Flashcards in Chapter 21-Legal Liabilities Deck (32)
police are an attractive target because they
wield power and are public employees
police may be liable under state law and under federal law. Two types of liabilities may be subclassified into three general categories
1. civil liabilities
2. criminal liabilities
3. administrative liabilities
Plaintiffs usually prefer the
civil liabilities route for a number of reasons. Civil cases are easier to win, they result in a monetary award and do not need the intervention of the prosecutors office to file case
Supreme court on police civil liability decisons
1. Police Officers enjoy absolute immunity from civil liability when testifying,even if testimony is perjured.
2. inadequate police training can lead to liability under federal law, but only if it amounts to deliberate indifference
3. neither state nor state officials acting in their official capacity may be sued under federal law in state court
4. state officials sued in their individual capacity are liable for civil rights violations
5. municipality may be held liable for a sheriffs single negligent decision to hire an officer, but only if the hiring constitutes deliberate indifference, interpreted to mean that what happened was the plainly obvious consequence of the decision to hire the officer.
Municipality may be held liable in a 1983 lawsuit and cannot claim the good faith defense
Owen v City of Independence, 1980
city manager dismissed the chief of police without reason . Chief filed Title 42 USC 1983 lawsuit against city manager, membersof coucil alleging that he was discharged without notice of reasons and without a hearing, thereby, violating his constitutional right to procedural and substantive due process.
Owen case makes clear that municipality may be liable if a persons constitutional right has been violated,(in this case the right to due process prior to dismissal).
Because they were acting in accordance with provisions of city charter, the city manager and members of city council enjoyed a "good faith " defense but the city did not.
Court held that individual blameworthiness is no longer the acid test of liability, substituting in its place
the principle of "equitable loss-spreading" in addition to fault, as a fact in distributing the costs of official misconduct
In a Sectio 1983 civil action, police officers are entitled to absolute immunity from civil liability when testifying , even if testimony is perjured.
Briscoe v LaHue, 1983
Briscoe convicted in state court of burglary. He filed a Title 42 USC 1983 suit in the District Court alleging that LaHue, police officer, violated his right to due process by committing perjury.
officers enjoy absolute immunity from civil liab when testifying, even if its perjured.
in all other aspects of police work, an officer enjoys only qualified immunity (good faith)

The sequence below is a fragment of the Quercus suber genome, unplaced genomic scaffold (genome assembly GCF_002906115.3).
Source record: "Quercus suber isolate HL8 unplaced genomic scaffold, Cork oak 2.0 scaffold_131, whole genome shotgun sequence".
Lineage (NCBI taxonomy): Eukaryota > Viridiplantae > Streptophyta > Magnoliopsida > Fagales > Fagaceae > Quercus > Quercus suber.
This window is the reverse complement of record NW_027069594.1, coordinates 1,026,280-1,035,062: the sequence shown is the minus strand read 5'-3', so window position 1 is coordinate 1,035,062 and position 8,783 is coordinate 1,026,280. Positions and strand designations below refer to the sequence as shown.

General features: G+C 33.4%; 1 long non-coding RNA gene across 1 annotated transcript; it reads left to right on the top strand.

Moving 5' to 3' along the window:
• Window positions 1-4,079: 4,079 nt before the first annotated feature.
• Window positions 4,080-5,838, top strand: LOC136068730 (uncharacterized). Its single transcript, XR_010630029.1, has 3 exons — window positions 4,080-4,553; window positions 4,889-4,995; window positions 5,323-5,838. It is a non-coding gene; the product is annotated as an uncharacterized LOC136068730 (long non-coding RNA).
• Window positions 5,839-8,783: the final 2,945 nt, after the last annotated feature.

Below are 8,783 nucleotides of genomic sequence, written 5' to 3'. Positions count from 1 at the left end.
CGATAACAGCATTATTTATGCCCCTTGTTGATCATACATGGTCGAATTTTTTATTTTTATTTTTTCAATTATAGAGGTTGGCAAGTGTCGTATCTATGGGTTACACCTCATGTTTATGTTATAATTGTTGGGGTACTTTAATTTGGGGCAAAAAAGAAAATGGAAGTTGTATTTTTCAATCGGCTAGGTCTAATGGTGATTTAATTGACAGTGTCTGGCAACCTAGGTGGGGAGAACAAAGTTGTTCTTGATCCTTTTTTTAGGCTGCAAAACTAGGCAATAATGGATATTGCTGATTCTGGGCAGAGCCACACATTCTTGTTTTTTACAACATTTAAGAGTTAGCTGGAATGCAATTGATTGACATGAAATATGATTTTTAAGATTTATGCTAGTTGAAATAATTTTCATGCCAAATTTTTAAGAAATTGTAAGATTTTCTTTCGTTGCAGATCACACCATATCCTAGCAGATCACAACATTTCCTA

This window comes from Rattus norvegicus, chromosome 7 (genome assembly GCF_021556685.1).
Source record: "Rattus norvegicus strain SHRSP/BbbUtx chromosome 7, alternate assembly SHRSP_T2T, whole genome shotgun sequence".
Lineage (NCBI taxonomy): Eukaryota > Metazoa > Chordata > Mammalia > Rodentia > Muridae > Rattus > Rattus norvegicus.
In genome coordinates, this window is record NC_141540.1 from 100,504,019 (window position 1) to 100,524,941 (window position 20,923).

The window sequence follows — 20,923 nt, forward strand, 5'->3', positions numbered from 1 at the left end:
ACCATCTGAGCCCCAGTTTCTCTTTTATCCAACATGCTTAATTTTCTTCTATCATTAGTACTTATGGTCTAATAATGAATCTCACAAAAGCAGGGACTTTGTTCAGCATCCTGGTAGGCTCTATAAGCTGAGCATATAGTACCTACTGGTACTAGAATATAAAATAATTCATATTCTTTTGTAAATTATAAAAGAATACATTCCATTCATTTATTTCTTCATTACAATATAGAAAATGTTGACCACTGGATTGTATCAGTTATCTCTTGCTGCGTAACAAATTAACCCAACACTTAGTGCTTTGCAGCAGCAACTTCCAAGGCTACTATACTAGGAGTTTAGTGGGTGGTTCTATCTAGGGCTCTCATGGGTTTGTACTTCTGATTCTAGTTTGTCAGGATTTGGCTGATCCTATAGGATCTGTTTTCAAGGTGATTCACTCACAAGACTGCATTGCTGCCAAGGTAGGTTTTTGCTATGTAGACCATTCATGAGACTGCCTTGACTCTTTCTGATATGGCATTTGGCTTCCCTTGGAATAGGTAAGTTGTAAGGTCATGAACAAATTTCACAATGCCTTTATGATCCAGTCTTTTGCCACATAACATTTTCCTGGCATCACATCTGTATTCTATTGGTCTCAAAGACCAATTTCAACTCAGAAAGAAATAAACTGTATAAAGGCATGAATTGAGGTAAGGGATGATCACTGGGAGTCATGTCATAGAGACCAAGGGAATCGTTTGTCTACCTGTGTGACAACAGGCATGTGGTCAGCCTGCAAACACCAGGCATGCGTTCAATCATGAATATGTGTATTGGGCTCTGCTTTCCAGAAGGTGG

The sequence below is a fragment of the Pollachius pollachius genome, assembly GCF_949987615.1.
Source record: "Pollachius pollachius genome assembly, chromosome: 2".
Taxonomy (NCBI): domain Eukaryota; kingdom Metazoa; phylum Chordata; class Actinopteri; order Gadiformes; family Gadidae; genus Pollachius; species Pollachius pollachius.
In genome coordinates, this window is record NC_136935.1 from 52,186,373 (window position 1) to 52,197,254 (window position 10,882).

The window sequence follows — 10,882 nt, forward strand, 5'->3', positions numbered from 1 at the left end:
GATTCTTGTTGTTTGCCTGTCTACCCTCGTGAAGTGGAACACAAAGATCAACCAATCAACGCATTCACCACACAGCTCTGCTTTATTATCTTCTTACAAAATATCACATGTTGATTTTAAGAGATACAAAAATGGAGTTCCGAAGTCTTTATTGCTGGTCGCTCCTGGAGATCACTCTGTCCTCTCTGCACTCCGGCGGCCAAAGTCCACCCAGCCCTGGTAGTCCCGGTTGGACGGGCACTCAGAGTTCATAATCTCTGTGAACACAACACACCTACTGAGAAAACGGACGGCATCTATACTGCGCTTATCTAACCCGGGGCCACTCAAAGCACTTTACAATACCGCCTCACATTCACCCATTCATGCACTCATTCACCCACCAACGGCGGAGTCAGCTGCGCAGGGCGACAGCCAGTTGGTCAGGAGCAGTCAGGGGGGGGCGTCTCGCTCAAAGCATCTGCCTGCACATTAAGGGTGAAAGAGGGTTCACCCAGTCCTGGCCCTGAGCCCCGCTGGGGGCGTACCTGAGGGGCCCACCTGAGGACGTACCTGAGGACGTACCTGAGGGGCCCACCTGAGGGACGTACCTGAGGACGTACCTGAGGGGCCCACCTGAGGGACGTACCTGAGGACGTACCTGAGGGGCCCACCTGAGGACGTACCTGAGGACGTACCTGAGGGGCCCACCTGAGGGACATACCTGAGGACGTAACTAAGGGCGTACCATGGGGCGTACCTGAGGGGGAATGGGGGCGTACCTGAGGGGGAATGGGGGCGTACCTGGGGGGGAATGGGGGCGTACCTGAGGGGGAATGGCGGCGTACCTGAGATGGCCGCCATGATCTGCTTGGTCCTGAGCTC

In a Sect 1983 civil action, officers are entitled only to qualified immunity, not absolute immunity, when acting in an objectively reasonable manner in obtaining a search warrant that is ultimately found defective
Malley v Briggs, 1986
on basis of two monitored telephone calls pursuant to a court authorized wiretap, Rhode Island state trooper Malley prepared felony complaints charging Briggs and others with possession of marij.
In Malley case, if malice and lack of probable cause are proved, the officer enjoys no immunity at all. The officer is not liable anyway if he acted in an
objectively reasonable manner
inadequate police training may serve as the basis for municipal liability under Title 42 1983, but only if it amounts to "deliberate indifference",
City of Canton v Harris, 1989
Harris arrested and taken to police station in a patrol wagon. at station, Harris was found sitting on floor. when asked if she needed medical help, her reply was incoherent. Officers did not offer medical assistance. when released, family took her to hospital. City can be held liable.
Municipality can be held liable for failure to train. Court said yes, but subject to strict requirements.
1. failure to adequentely train reflects a "deliberate" or "conscious" choice by the municipality
2. inadequate training represents city policy
3. identified deficiency in the training program must be closely related to the ultimate injury
neither the state nor state officials, acting in their official capacity may be sued under 1983 in state court
Will v Michigan Dept of State Police, 1989
Will filed1983 lawsuit alleging that he was denied a promotion , violating his consitutional rights, because his brother had been a student activist and subject of a "red squad" file maintained by the dept.
11th Amend bars such suits unless the State has waived its immunity.
Will case sys state officials cannot be sued under 1983 in their official capacity because the 11th Amend exempts states from liability in such lawsuits, unless the liability is waived by the state. This decision extends state immunity to state public officials when sued in their official capacity.
following points need to be emphasized